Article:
What happened at Jericho? It is one of the earliest cities in the world, starting in about 9,000BC, but somewhere around 5000 BC everything went quiet. The city died, and no-one really knows why.
Joshua and Jericho
Then people came back to the site and re-settled it. But something was still wrong. At the end of the 14th century BC there is evidence the city was destroyed and then abandoned - again.
The question is: was this destruction linked to the famous Bible story of Joshua's capture of Jericho?
Jericho is famous as the first town attacked by the Israelites under Joshua after they crossed the Jordan River (see Joshua 6). After its destruction by the Israelites it was, according to the biblical account, abandoned and then later re-established in the 9th century BC (1 Kings 16:34).
Was this evidence of the invasion of the Hebrew tribes, as described in the Bible?
Hard to say, at least if you are depending on archaeological evidence. The Hebrews were semi-nomads, with little or no material culture. They were only lightly equipped with the sort of objects that survive the centuries, or that can be dug up by archaeologists. Certainly they infiltrated the area over a period of time that may have begun in the 14th century BC, but they only gradually took possession of villages and towns.
When this happened, they adapted to Canaanite culture - there is no break, for example, in the production and design of pottery and domestic articles throughout this period. Moreover, Canaanite religious rituals keep popping up in Bible references - Jericho had been an early center of worship for the moon goddess and her cycles - which suggests that the Israelites were never able to completely suppress the Canaanite culture, or the people whose land they had infiltrated.
Did the walls of Jericho come tumbling down at the sound of Joshua's horn?
Again, hard to say. In Joshua 2:1 he commands his soldiers to reconnoiter the city, and it is subsequently destroyed. And the walls certainly did come tumbling down. There is evidence of a collapsed stone and mud brick support wall.
There is also evidence of destruction by fire. Archaeological teams have discovered a number of storage jars containing charred grain from the last Canaanite city that existed at Jericho. This seems to indicate that the city was conquered at harvest-time and then burned. This evidence matches the biblical account of Joshua 6.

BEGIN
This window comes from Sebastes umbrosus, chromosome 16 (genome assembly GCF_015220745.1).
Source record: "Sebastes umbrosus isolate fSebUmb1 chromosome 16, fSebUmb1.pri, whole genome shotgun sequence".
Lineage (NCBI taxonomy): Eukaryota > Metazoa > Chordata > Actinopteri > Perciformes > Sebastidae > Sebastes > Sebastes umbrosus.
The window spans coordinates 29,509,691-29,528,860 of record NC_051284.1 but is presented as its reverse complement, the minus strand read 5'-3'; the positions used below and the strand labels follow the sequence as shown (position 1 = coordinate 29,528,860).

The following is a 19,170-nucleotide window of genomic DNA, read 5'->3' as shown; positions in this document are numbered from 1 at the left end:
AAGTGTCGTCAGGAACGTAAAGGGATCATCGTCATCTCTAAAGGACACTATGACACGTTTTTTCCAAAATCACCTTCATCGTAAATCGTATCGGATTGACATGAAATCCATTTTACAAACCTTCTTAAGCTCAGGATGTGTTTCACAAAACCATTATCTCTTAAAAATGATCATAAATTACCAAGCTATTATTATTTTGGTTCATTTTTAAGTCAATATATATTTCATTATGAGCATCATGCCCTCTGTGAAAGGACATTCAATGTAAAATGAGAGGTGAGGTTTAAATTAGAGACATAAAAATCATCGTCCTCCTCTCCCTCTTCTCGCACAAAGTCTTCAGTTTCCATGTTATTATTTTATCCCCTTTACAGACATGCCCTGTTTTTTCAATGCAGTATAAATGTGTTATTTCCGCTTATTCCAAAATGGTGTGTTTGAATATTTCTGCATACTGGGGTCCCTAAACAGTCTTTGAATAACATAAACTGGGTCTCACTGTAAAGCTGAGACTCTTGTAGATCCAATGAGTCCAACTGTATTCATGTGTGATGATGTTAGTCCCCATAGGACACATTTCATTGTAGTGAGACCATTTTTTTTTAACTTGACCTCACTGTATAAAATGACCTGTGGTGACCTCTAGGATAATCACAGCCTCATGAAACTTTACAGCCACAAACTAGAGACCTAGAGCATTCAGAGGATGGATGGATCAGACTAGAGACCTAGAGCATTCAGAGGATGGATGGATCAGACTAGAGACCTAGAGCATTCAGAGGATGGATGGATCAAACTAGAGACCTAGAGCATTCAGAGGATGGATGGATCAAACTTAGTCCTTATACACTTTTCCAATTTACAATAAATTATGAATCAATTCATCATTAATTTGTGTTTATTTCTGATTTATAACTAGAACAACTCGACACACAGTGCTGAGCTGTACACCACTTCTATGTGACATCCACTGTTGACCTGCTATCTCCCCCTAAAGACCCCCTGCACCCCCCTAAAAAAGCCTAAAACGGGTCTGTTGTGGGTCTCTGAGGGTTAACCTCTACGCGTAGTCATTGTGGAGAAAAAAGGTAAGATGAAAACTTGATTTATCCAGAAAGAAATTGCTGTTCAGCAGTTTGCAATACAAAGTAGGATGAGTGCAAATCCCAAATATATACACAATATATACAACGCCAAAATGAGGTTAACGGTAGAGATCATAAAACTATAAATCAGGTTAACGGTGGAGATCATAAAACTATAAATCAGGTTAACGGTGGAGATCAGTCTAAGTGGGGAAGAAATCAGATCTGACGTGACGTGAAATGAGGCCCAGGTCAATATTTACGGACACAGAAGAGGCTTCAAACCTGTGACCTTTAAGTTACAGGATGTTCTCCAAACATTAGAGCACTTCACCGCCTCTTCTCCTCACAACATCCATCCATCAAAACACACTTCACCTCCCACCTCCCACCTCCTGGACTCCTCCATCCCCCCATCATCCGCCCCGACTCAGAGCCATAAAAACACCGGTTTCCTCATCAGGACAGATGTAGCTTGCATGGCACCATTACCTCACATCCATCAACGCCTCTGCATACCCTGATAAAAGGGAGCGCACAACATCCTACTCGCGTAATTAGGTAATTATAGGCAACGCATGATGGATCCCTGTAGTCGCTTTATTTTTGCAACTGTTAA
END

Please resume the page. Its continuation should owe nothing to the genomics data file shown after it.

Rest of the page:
But it is impossible to tell whether this destruction was caused by invasion or earthquake. Possibly both occurred and both were responsible - and why not? Both were part of God's unfathomable plan for his people.
King Herod and Jericho
Recent excavations revealed later buildings in Jericho from the time of Herod the Great.
A magnificent facade on Wadi al-Qult, a mile south of Old Testament Jericho, is probably part of a palace complex build by this mad, brilliant ruler. Its style is completely Roman, in keeping with Herod's admiration for all things Roman.
Traces of other fine buildings can be seen in this area. Herod had a no-expense-spared winter palace there, where he died in horrific circumstances in 4BC.
For Herod's death at Jericho and for full coverage of Jericho, its walls and fortifications, Joshua's conquest, and King Herod's luxurious Winter Palace, see The ancient city of Jericho
For information on Jericho in later centuries, see Islamic Architecture
History of Jericho
Extract from Cornfeld, G., Pictorial Biblical Encyclopedia, 1964
In the south of the Jordan Valley, about 10 km. (6.5 miles) north-west of the Dead Sea, an oasis fed by a number of sweet-water springs marks the site of Jericho, the earliest town so far known in the world. Dating back to about 9000 BCE, it was first built a millenium or two before the appearance of farming villages in Egypt, Mesopotamia and Syria or in the upper Jordan Valley and elsewhere in Palestine during the 7th and 6th mill. BC. Ranking as the oldest fortified town yet known in Palestine with a record of about 5 millennia before Joshua's Conquest, Jericho's long period of existence before biblical times is of especial interest.
A series of excavations showed that the site of Jericho had moved at different periods. The Canaanite and Old Testament town stood near the rich springs of Tel el-Sultan (Elisha's spring), some 4.5 miles west of the Jordan, while the Hellenistic-Roman town had shifted to Talul Abu-Alaiq, further west at the point where the canyon of Wadi el-Kelt opens out into the plain of Jericho. The later Jericho of Byzantine-Arab times stood at a third site, Ariha (modern Jericho), some 2 km. south-east of Tel el-Sultan.
A number of expeditions have excavated Tel el-Sultan seeking, among other things, scientific evidence for the story of the Israelites' conquest of Jericho. The first work there was done by the Palestine Exploration Fund in 1873 but it was not until the expedition led by John Garstang in 1930-31 that a coherent chronology began to emerge.
Garstang's work was extended and, in places, corrected by the expedition led by Dr. Kathleen Kenyon of the Institute of Archaeology of the University of London in 1952-57. By deepening Garstang's ditch and digging another in the western part of the tel, it was possible to reach natural rock in two different places.
This showed that Garstang had mistaken a continuation of the watercourse for virgin